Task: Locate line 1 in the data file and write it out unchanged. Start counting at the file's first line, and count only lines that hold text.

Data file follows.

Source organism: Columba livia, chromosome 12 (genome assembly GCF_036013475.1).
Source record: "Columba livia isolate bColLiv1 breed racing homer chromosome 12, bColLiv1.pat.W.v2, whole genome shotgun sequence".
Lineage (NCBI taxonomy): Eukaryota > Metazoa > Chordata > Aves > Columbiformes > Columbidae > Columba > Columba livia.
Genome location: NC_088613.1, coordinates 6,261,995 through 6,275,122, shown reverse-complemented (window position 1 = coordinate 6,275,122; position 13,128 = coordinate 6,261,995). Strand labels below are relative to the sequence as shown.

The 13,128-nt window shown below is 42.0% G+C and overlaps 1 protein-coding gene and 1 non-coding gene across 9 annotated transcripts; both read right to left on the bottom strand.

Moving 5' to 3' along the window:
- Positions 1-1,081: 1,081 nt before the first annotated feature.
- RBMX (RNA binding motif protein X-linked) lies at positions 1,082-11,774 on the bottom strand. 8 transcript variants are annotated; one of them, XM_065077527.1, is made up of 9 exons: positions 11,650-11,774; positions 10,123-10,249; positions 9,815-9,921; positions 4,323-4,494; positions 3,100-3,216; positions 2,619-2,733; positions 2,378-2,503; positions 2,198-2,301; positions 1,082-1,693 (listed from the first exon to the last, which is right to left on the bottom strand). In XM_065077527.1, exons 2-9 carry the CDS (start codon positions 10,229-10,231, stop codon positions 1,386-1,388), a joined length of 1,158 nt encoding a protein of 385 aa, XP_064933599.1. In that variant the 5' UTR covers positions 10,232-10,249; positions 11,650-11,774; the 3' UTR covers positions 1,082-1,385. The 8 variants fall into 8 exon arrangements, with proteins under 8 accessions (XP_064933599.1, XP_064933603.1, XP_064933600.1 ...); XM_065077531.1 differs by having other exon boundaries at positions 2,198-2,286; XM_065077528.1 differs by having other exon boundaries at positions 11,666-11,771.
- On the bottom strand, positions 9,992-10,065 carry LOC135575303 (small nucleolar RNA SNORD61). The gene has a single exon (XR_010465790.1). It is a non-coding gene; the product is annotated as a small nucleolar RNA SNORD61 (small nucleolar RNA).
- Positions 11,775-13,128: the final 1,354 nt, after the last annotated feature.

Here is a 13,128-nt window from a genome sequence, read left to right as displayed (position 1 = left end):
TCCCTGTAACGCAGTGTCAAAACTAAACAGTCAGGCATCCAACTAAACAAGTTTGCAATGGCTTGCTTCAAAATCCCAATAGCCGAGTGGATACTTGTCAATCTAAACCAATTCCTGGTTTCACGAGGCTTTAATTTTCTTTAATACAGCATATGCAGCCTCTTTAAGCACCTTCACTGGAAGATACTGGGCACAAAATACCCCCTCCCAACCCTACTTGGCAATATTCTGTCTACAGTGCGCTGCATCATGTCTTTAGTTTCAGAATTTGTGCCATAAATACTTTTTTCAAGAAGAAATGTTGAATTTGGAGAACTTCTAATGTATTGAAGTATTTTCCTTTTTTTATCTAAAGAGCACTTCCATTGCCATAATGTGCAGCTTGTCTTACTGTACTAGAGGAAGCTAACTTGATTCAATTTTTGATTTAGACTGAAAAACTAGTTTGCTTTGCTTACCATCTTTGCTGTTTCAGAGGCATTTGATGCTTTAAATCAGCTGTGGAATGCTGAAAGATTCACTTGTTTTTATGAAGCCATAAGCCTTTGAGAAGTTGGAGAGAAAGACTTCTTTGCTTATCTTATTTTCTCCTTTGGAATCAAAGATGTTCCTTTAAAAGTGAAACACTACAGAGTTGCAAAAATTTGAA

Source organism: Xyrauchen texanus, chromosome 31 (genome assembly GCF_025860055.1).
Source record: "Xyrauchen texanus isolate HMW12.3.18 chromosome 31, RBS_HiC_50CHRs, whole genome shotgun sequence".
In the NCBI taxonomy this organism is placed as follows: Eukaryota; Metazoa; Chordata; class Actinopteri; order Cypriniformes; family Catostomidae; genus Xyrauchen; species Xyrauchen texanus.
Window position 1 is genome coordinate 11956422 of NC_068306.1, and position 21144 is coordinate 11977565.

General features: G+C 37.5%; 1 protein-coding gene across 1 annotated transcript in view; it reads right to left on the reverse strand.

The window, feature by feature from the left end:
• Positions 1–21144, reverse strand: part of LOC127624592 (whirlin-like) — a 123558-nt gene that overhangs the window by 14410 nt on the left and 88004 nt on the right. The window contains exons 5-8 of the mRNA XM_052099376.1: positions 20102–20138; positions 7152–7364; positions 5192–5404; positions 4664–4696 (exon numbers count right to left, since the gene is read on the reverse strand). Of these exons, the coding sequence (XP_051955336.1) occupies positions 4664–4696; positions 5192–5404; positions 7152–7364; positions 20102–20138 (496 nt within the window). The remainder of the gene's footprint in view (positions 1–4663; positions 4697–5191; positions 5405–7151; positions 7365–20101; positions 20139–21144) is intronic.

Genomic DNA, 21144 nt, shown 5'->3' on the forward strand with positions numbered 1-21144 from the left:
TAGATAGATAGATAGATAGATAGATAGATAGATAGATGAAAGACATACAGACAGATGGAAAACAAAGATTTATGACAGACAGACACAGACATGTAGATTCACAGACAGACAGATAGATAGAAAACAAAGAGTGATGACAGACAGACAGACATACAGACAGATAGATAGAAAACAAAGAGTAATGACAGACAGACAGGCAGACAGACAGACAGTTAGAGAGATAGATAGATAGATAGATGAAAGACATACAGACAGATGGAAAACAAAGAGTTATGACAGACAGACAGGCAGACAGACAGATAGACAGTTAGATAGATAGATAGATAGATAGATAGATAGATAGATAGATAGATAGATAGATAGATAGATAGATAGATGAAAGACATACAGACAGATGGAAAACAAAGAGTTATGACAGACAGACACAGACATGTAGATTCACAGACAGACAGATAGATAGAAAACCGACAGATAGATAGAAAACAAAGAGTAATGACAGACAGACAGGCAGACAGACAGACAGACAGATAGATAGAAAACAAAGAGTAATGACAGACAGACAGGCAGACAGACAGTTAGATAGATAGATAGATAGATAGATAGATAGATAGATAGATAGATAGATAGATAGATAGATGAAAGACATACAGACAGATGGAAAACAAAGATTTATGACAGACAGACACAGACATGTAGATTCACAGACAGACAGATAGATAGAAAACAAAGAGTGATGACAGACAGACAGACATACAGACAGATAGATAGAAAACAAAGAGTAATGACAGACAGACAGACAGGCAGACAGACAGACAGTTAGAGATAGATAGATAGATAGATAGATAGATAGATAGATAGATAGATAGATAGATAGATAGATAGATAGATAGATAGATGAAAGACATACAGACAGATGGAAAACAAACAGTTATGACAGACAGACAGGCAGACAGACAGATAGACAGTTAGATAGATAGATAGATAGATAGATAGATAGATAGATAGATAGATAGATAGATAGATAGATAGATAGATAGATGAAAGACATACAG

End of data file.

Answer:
Source organism: Columba livia, chromosome 12 (genome assembly GCF_036013475.1).